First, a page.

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Re: Macro for Portraiture

 
 
Don Stauffer
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      12-30-2008
Alan Smithee wrote:
> The two sharpest images I have seen from the D3X and the 5D II have been
> portraits shot using macro lenses. Although I understand that sometimes
> for portraiture you don't want the images to be too sharp, for years I
> have noticed people using macro lenses for portraits and wondered why,
> but never asked. Is sharpness the reason they use macro lenses over
> normal primes?
>
> D3X (60mm macro):
> http://chsvimg.nikon.com/products/im...g/pic_001b.jpg
>
>
> 5D II (100mm macro):
> http://www.afashionshooter.com/wp-co..._0015-copy.jpg
>
>

Better for softening is a softening filter. Some folks used to make
their own softening filters by putting a nylon stocking in front of the
lens, stretched across. These filters work by diffraction, and
diffraction effects are a bit softer than that from most lens aberrations.

Very high f/stops would also give diffraction softening, but also put
the background into sharper focus, an unwanted effect. Most sharpening
filters are not real expensive, and are a good accessory if you do many
portraits.

One can probably also play with the unsharp mask or a gaussian blur to
get a similar effect.
 
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Michael Benveniste
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      12-30-2008
"Alan Browne" <(E-Mail Removed)> wrote:

> Don Stauffer wrote:


>> the background into sharper focus, an unwanted effect. Most sharpening
>> filters are not real expensive, and are a good accessory if you do many
>> portraits.

>
> Actually the better softening filters (B+W "Softar") are fairly expensive
> at $250 or so, but worthwhile for one who does a lot of portraits. The
> less expensive ones (Hoya) render horrible results.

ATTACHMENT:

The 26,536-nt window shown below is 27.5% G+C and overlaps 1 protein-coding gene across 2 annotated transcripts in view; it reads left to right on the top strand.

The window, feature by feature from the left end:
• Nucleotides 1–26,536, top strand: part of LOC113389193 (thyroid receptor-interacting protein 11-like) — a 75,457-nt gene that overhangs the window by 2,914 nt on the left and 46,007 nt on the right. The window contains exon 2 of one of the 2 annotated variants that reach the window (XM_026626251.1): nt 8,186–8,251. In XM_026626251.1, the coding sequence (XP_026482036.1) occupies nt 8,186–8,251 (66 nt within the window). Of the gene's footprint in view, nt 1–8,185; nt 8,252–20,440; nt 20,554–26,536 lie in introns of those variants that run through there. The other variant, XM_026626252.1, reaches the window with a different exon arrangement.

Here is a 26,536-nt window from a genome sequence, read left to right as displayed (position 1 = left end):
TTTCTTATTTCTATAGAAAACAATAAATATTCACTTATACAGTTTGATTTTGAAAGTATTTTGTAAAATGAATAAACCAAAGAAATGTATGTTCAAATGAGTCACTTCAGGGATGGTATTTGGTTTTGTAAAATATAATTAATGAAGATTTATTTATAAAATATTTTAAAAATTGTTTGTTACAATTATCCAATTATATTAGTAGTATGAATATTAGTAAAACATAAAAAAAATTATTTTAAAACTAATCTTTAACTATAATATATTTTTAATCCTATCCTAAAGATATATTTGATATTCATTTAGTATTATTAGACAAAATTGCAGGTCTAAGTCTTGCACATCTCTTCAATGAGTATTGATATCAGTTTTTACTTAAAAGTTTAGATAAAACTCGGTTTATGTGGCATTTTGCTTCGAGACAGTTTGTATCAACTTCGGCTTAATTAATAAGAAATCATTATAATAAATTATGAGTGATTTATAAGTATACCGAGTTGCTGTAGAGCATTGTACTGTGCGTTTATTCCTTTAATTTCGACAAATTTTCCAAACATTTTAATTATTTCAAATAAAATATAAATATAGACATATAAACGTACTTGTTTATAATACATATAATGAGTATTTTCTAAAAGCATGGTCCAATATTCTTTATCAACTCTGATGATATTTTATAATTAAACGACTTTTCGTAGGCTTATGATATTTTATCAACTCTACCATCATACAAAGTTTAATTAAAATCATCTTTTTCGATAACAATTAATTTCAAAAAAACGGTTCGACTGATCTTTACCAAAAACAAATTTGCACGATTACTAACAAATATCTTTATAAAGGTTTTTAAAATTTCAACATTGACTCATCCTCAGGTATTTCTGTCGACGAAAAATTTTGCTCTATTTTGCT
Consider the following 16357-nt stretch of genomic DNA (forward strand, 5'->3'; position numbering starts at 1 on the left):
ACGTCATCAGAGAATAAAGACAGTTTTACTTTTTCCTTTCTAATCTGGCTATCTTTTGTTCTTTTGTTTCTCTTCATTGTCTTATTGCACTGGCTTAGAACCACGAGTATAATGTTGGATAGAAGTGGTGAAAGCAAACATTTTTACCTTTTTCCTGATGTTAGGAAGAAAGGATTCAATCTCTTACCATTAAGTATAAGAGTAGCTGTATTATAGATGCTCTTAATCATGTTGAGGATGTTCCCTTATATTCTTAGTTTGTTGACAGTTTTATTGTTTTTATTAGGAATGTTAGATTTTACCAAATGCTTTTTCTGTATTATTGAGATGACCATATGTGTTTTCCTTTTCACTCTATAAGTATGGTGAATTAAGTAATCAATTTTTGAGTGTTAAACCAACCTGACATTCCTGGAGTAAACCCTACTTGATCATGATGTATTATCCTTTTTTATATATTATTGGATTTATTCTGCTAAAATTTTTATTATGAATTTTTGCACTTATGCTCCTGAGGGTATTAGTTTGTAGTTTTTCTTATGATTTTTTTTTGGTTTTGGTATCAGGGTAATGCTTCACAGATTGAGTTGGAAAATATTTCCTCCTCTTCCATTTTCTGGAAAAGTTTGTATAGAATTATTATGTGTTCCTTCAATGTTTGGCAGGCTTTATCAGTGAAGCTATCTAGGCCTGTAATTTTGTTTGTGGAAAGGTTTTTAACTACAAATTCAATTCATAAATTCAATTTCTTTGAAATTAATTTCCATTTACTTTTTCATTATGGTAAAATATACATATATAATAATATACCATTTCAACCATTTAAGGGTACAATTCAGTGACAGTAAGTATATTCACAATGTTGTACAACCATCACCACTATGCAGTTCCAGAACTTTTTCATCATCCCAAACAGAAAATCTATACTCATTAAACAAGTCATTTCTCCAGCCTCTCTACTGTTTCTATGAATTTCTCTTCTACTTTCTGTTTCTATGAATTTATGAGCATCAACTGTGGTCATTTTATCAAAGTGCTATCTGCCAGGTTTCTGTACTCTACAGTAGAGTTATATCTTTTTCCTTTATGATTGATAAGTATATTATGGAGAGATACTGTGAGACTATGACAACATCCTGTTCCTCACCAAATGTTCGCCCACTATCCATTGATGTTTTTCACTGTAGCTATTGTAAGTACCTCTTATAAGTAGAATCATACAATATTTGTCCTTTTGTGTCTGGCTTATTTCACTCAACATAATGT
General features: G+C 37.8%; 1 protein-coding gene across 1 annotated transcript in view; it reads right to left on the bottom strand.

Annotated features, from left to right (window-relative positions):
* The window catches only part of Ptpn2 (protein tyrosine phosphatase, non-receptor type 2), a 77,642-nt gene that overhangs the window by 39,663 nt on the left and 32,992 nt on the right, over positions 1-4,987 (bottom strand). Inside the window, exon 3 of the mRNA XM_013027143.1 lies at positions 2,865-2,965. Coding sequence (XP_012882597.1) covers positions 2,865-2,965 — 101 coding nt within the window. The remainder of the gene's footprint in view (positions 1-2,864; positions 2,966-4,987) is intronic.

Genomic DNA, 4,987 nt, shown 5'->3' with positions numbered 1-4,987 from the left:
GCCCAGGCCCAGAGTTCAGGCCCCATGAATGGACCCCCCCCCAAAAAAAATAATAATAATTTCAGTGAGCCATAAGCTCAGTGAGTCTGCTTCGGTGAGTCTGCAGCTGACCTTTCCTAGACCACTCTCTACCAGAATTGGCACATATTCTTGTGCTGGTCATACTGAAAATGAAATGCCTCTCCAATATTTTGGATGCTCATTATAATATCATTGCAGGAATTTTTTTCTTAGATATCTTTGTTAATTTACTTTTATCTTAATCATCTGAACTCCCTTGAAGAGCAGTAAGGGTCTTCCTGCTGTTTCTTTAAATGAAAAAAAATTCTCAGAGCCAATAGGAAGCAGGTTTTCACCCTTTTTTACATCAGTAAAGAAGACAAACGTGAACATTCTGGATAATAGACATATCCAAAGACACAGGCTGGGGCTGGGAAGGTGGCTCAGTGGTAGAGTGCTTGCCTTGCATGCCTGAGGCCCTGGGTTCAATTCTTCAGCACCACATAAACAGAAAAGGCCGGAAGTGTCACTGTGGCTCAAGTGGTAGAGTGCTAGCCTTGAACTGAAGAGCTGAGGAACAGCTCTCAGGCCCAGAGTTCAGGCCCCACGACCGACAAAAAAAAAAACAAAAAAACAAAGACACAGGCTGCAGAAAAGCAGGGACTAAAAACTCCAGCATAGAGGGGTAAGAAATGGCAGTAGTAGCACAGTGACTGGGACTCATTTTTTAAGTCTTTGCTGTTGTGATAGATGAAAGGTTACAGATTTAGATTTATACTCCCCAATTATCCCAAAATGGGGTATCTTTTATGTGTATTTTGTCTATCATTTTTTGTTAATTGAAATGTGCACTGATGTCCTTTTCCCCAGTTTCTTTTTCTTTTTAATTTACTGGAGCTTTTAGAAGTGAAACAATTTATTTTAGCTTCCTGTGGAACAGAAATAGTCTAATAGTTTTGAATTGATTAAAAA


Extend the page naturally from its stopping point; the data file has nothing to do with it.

I own both softening filters of both the microlens (softar) and
mesh (softnet) types, but I consider them a third option, preferring
either the use of makeup or digital post-processing.

Another "old school" trick is to place Vaseline on the outer portion
of a UV filter, but I've never had the guts to try that one.

--
Michael Benveniste -- http://www.velocityreviews.com/forums/(E-Mail Removed) (Clarification required)
Nid wif yn y swyddfa ar hyn o bryd. Anfonwch ar unrhyw waith w
gyfieithu.

 
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J. Clarke
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      12-30-2008
Michael Benveniste wrote:
> "Alan Browne" <(E-Mail Removed)> wrote:
>
>> Don Stauffer wrote:

>
>>> the background into sharper focus, an unwanted effect. Most
>>> sharpening filters are not real expensive, and are a good
>>> accessory
>>> if you do many portraits.

>>
>> Actually the better softening filters (B+W "Softar") are fairly
>> expensive at $250 or so, but worthwhile for one who does a lot of
>> portraits. The less expensive ones (Hoya) render horrible results.

>
> I own both softening filters of both the microlens (softar) and
> mesh (softnet) types, but I consider them a third option, preferring
> either the use of makeup or digital post-processing.
>
> Another "old school" trick is to place Vaseline on the outer portion
> of a UV filter, but I've never had the guts to try that one.


FWIW, Canon's 135mm variable soft focus 135mm goes for 300 bucks on
Amazon, not a whole lot more than the Softar. There's an 85 up on
ebay right now that looks to be likely to go for about the same, if
you have the FD-EF adapter. Of course if you've got bucks and a Leica
there's always one of the 3,000 or so Thambars ever made <grin>.

--
--
--John
to email, dial "usenet" and validate
(was jclarke at eye bee em dot net)


 
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